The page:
GENEVA (Reuters) - The United States is worried that China is retreating from pledges to open its economy to market forces as it tries to cope with a slowdown in growth, U.S. trade diplomat Chris Wilson told the World Trade Organization on Tuesday. China is undergoing a regular two-yearly review of its trade policies at the WTO this week, in which the body's other 162 members get to quiz its officials and critique its policies. Wilson, the deputy chief of the U.S. mission to the WTO, said China's leaders had endorsed a number of far-reaching reform pronouncements, including that the market would be "decisive" in allocating resources, and it was clear that serious efforts were being made.
"Over the past year, however, as growth in China’s economy has slowed, the United States has sensed an increasing reluctance among China’s economic planners to pursue further reforms," he said, according to a published transcript.
"In addition, more and more U.S. enterprises have been expressing concern about a less welcoming business and regulatory environment for foreign enterprises."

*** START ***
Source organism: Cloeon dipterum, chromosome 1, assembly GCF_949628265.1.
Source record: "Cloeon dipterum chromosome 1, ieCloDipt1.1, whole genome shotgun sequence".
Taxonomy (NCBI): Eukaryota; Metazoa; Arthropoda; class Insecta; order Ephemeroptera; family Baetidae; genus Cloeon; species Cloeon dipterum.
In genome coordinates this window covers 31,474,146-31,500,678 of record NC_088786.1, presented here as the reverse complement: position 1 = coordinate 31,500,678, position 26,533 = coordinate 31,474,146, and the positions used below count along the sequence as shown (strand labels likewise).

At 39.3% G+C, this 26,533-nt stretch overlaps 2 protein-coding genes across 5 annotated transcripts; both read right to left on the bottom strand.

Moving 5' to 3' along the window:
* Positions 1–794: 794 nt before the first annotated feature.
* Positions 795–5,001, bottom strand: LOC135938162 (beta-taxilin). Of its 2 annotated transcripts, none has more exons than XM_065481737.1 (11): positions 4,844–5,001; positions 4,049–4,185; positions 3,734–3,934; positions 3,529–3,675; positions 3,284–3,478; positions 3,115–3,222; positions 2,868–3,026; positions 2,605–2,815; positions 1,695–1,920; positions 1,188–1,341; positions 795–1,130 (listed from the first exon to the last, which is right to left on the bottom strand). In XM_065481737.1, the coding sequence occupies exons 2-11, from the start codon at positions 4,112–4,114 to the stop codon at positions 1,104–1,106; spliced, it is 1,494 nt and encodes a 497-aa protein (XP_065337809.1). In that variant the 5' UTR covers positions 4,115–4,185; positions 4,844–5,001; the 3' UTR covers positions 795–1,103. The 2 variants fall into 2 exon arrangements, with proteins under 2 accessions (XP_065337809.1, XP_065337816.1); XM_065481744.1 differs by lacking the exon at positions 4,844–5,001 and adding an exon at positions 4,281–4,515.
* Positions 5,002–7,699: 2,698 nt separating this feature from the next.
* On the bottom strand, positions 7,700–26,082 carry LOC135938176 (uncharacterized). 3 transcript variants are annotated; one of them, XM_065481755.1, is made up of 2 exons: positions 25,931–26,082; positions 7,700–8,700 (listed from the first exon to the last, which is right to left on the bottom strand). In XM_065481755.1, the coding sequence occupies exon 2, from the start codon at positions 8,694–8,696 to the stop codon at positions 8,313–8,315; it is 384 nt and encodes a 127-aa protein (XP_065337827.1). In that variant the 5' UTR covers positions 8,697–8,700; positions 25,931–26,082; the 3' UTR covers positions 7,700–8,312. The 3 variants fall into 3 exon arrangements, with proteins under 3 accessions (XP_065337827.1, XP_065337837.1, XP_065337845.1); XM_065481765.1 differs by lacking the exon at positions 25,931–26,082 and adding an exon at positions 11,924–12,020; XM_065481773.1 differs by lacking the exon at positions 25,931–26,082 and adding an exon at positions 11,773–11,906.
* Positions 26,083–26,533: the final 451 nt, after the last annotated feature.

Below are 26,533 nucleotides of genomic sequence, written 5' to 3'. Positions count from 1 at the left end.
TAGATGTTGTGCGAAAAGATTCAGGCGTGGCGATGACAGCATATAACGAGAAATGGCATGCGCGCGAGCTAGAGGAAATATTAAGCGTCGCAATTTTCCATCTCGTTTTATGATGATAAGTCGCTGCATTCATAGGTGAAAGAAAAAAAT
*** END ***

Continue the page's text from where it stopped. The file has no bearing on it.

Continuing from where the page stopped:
The United States hoped the developments were temporary and China would aim for a more transparent, predictable and welcoming regulatory environment, but that this would be impossible as long as the state supported and favoured domestic industries, Wilson said.
China's support for its bloated steel and aluminium industries clearly showed that state intervention would never be as efficient as the market, he said. Other U.S. concerns included quotas and duties on China's raw material exports, manipulated value-added tax rebates on exports, thin agricultural imports despite strong demand, and prohibitions on foreign investment in China’s movie market, the world's second-biggest. Wilson was speaking less than a week after the United States launched a WTO complaint to challenge China's export duties on key metals and minerals. That complaint was expanded on Monday when the European Union joined the legal action against China. Washington and Brussels have also clashed with Beijing over China's demand to be treated as a market economy at the WTO, which would make it harder to challenge China's cheap exports. Another concern cited by Wilson was the "Made in China 2025" initiative, which aims to ensure Chinese-made components and materials account for 70 percent of China's manufacturing inputs by 2025. So-called "local content requirements" have become a hot issue at the WTO, where they are closely scrutinised in case they are used to illegally promote domestic firms at the expense of foreign suppliers.
(Reporting by Tom Miles; Editing by Raissa Kasolowsky)